How to keep healthy when travelling in Indonesia?
The standard of healthcare facilities in Indonesia vary quite a bit to what we have here in Australia, so it is important you a prepared before heading off on your trip.
- Register your trip with Smart Traveller
- Make sure you have enough of your regular prescription medicines;Ensure you’re up-to-date with your routine vaccinations
- Take out travel insurance - to cover you and your family for medical and other costs resulting from unexpected incidents and accidents
- Put together a travel kit with medication for pain, diarrhoeal medicine, oral rehydration salts, antiseptic lotion or ointment, adhesive bandages and other wound dressings, insect repellent, sunscreen, latex gloves, thermometer, motion sickness medicine, water purification tablets and compression stockings
- The tap water is Indonesia is not safe to drink.
- Only drink bottled or filtered water and check the seal on water bottles (some stores sell boiled water in recycled bottles). Avoid ice in your drinks, and check that salad and fruit have been washed with filtered water prior to eating.
- Drink spiking/poisoning from alcoholic drinks is common in parts of Indonesia. Alcoholic drinks have been known to have been contaminated with harmful substances (e.g. methanol). To protect yourself from poisoning, never leave your drink unattended while you are out, avoid home-made alcoholic drinks and drink only at reputable, licensed premises.
- Traveller's diarrhoea is common in Indonesia. Important ways to prevent traveller's diarrhoea include:
- ensure you wash your hands regularly.
- where possible opt for fully cooked fresh food and only eat fruit that you peel yourself.
- Avoid mosquito bites, as you may be at risk of contracting illnesses such as malaria. Malaria transmitting mosquitoes bite predominantly between dusk and dawn.
There is no vaccination for malaria available in Australia. Preventative medication is available and needs to be taken before, during and after visiting the area where malaria occurs.
Other mosquito borne illnesses which travellers need to be concerned about include dengue, zika, and Japanese encephalitis.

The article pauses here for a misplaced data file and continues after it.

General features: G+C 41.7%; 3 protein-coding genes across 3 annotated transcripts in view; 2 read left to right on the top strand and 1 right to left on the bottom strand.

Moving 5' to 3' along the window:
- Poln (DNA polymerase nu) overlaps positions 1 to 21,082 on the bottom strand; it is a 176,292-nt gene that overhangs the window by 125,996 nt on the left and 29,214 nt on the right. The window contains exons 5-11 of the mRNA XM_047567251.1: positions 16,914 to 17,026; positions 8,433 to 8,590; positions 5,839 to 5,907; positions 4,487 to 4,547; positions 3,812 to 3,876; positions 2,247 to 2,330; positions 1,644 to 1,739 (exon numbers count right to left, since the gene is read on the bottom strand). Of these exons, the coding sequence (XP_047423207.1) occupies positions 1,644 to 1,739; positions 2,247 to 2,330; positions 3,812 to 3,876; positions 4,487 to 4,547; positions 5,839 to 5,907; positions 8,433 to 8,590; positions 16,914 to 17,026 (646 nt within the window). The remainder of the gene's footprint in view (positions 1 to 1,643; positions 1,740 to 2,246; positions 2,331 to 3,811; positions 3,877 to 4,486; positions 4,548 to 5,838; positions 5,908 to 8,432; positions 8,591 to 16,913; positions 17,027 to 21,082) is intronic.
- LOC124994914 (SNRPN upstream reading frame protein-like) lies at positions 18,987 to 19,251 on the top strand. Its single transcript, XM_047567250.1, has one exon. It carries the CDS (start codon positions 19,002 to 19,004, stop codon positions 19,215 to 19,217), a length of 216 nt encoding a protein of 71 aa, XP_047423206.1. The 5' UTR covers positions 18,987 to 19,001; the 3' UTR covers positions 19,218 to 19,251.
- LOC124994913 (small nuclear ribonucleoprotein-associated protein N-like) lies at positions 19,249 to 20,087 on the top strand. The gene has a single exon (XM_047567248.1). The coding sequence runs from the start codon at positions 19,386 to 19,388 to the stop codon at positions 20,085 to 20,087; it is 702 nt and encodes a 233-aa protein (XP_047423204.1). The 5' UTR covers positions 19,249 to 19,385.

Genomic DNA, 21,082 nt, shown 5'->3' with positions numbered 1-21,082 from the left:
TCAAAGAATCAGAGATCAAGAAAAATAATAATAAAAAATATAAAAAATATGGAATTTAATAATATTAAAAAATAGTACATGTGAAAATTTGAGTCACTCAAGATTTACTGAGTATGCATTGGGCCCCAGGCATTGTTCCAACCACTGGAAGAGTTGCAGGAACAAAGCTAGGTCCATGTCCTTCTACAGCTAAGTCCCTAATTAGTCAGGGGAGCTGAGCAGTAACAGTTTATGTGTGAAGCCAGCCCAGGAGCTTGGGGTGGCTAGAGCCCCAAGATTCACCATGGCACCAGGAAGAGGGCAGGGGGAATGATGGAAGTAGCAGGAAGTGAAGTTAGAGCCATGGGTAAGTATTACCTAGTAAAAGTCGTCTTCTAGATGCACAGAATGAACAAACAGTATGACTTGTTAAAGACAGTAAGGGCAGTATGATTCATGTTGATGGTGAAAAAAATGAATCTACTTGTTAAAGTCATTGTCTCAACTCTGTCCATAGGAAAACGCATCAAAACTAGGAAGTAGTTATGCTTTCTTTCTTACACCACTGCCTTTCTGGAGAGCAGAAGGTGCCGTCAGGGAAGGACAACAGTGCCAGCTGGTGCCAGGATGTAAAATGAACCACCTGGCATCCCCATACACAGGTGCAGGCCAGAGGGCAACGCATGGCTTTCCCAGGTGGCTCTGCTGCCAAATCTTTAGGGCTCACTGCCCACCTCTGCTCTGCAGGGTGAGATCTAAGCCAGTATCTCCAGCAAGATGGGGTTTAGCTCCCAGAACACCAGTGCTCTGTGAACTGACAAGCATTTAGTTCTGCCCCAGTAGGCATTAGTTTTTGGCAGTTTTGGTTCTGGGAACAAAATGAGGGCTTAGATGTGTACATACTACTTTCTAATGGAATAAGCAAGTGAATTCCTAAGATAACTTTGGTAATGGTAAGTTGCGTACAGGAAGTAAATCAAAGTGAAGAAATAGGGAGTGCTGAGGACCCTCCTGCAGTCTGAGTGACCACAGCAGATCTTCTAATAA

- Rabies is a deadly disease and considered a risk in Indonesia, particularly in Bali. It is spread by the bite, lick or scratch of an infected animal, such as a dog or a monkey. Avoid close contact with wold and domestic animals, this is especially important for children. Do not carry food around, or feed/play with monkeys or other animals. Vaccinations for rabies are available– your doctor can advise whether vaccinations are required for your trip.
- Use condoms to prevent sexually transmitted infections such as chlamydia, gonorrhoea, human papillomavirus (HPV), herpes, syphilis, hepatitis B and HIV/AIDS.
- Diseases such as HIV and hepatitis B can also be spread through fluids such as blood and semen.
To protect yourself, do not inject drugs, do not share needles or devices that can break the skin including those used for tattooing, piercings or acupuncture. Vaccinations are available for hepatitis B.
Sources & Citations
6. Centres for Disease Control and Prevention. Travelers Health – Indonesia. Available at: https://wwwnc.cdc.gov/travel/destinations/traveler/none/indonesia [accessed 01 April 2020].
8. Australian Government. Smart Traveller – Indonesia. Available at: https://www.smartraveller.gov.au/destinations/asia/indonesia#health [accessed 01 April 2020].
10. NSW Government. Mosquitoes are a health hazard fact sheet. Available at: https://www.health.nsw.gov.au/Infectious/factsheets/Pages/mosquito.aspx [accessed 01 April 2020].
SPANZ.STAMA.18.04.0148(1)a - Date of preparation April 2020Show All